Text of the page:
I’m covering both of these items together because they have similar principles. Both items refer to the fact that as a container narrows, the item within that container resizes to fit appropriately. Please note I am writing this for all readers and not just technically aligned readers, so I will keep this at a high level. The basic idea here is that all the parts of your website are contained in boxes. In a traditionally built website, these boxes have fixed dimensions that stay the same no matter what device you have. In Responsive Design, the idea is that these boxes will resize to work for specific orientations.

It might be best demonstrated with these images. Below, you will see what our new site, REpurposedApps, looks like on a desktop.

All the boxes are a uniform size for the content and it has a width typical of a website today. The site performs exactly as you would expect in browsers.

Now watch what happens to the same site on a phone:
What you’ll note here is that the boxes have resized to fit the proportions of the screen, including the images for the apps. Because of my different device widths, the website transformed its look and feel to an appropriate dimension. But how did it know?!? AHA! Enter media queries.

Media Queries

Media queries are new to HTML as of the last version (HTML5). As a member, you won’t need to know anything about these other than you would want your site to work on all devices at different orientations.

At a high level, media queries essentially ask a question of your device. That question is ‘What width would you like to view this website in?’ Your device’s browser answers this question simply by passing its orientation to the site. The site then gives the browser the appropriate code. There are tons of media queries for developers to choose from, but these are the main ones for the task at hand. A beautiful proof of concept can be had at Matt Kersley’s site. Matt built a way for you to view multiple versions of the same site at different widths. The link above is set to open realtor.org in different device orientation windows. On that page, if you scroll to the right, you will see all versions of realtor.org.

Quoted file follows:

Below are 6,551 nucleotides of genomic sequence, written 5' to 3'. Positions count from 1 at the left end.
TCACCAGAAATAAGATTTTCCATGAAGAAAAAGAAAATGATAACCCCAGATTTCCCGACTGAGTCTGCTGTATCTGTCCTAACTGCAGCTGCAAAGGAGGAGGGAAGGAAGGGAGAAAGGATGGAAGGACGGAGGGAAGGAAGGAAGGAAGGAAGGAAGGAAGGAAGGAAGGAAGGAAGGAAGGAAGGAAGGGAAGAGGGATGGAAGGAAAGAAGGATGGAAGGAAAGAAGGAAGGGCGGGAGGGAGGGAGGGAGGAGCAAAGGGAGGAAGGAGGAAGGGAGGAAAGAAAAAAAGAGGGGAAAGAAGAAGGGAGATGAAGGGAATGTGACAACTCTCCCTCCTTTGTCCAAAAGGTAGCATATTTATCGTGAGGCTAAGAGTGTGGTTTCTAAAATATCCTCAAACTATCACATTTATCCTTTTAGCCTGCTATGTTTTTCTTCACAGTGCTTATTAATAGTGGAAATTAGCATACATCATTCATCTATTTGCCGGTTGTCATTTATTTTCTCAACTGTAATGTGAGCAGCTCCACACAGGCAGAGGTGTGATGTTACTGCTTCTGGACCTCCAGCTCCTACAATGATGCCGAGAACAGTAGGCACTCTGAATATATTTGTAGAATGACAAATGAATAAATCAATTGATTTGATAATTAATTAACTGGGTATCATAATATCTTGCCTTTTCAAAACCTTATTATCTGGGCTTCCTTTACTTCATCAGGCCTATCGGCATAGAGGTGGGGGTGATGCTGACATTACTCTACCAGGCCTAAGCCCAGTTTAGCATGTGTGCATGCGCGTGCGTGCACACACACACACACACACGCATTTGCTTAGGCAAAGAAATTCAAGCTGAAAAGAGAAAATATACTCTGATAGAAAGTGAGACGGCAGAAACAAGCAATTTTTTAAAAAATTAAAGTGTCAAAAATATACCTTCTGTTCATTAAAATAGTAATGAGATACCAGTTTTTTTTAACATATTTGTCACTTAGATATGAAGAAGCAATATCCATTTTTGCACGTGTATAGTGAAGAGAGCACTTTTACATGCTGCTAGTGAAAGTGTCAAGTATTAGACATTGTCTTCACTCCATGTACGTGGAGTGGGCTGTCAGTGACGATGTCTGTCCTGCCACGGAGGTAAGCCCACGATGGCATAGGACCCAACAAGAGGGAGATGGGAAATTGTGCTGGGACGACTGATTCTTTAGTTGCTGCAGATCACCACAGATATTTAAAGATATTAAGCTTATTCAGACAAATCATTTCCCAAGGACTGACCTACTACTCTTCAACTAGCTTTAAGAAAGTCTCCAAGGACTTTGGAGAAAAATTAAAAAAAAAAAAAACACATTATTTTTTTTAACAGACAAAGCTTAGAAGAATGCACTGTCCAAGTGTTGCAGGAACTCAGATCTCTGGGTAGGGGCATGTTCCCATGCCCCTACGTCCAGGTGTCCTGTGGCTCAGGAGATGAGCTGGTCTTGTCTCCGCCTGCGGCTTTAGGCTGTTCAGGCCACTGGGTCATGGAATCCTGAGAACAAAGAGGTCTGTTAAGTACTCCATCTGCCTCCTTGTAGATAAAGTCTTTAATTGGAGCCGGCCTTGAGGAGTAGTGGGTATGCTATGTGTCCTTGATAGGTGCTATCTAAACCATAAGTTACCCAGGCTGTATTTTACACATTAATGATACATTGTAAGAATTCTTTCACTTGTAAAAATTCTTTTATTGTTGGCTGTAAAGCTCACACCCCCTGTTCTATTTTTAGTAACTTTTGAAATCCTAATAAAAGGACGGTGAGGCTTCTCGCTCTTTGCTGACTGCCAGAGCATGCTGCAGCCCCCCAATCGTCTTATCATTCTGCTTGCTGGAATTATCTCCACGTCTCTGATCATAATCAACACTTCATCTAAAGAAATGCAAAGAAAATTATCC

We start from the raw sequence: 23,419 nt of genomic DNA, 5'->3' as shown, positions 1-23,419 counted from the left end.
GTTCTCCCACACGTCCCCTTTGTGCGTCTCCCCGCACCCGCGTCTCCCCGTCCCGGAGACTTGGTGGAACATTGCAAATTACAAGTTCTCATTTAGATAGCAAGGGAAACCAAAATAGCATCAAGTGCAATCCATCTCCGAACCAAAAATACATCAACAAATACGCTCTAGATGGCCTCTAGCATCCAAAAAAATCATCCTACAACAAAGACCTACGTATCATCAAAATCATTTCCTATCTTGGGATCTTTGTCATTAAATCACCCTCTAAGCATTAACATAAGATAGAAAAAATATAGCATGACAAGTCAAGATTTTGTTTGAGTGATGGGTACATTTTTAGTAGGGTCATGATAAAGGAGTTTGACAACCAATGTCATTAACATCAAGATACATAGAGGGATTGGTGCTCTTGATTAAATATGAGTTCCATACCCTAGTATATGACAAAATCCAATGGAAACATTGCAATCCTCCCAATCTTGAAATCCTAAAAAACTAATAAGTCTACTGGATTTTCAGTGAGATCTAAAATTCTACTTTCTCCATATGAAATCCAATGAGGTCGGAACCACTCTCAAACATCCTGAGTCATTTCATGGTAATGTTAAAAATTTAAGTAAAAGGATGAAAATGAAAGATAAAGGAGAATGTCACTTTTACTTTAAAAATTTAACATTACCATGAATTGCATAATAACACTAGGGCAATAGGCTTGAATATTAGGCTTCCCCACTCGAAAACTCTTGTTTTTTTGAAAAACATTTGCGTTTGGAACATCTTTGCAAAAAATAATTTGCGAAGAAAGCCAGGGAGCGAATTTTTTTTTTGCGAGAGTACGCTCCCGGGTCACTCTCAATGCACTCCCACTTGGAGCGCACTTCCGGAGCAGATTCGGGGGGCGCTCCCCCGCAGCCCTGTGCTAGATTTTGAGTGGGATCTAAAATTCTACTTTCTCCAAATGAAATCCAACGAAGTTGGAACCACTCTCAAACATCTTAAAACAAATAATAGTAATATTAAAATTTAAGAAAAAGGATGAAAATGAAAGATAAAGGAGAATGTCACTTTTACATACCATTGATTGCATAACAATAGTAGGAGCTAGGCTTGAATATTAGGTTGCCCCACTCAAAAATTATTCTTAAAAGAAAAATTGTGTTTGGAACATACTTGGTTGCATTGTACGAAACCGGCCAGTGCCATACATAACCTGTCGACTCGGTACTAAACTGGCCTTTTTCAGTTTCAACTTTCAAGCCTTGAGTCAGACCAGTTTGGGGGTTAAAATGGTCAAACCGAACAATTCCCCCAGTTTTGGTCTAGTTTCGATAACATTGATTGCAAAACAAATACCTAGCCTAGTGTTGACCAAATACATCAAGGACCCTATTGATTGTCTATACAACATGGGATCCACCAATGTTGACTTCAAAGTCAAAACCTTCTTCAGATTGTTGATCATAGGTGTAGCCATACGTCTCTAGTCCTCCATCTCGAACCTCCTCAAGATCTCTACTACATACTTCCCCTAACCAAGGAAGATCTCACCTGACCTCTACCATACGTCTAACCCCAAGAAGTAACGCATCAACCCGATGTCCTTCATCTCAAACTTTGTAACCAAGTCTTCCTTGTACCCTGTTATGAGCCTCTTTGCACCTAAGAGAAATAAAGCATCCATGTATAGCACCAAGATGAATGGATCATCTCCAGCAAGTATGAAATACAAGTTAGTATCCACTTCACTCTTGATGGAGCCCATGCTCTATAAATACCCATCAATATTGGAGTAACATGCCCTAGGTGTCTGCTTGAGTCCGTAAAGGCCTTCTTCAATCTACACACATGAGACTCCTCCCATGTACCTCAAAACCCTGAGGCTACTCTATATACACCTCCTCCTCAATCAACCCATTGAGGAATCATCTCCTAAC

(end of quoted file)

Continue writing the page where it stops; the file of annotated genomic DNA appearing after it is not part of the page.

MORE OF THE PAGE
Why Should it Matter to You?

Let me start by saying why this matters to us. You, the member, are on your mobile phone or tablet a lot. We recognize that and want to offer an experience that works for whatever device you have. My point being is that you need to consider your audience for your site. For a lot of your clients, this is their first impression of you. If they’re accessing your site on a mobile phone and it’s not responsive, that might be the end of the conversation for them right there. Following these principles will demonstrate consideration for their experience.

We also did not want to think about building native apps for a few reasons:

  • We wanted something that was device agnostic.
  • We wanted a lean code base.
  • We wanted to demonstrate something the members could have done on their sites for little to no cost.

End of Part 1

I’ve covered an awful lot in this post and would hope that you take a moment to absorb and view the reference links. One link I think you should visit to see what a number of sites are doing is mediaqueri.es. You’ll see a number of examples that could come in handy when wanting to create your own site.

Okay, end of post.

Coming up, Part 2: Challenges and Priorities.

Chad Curry

Managing Director for the Center for REALTOR® Technology. Working to improve the value proposition to our members through our web properties and mobile space.

More Posts - Twitter - Facebook

  1. Thanks Chad for great post. I also think that the site is well optimized for mobile devices better than native app.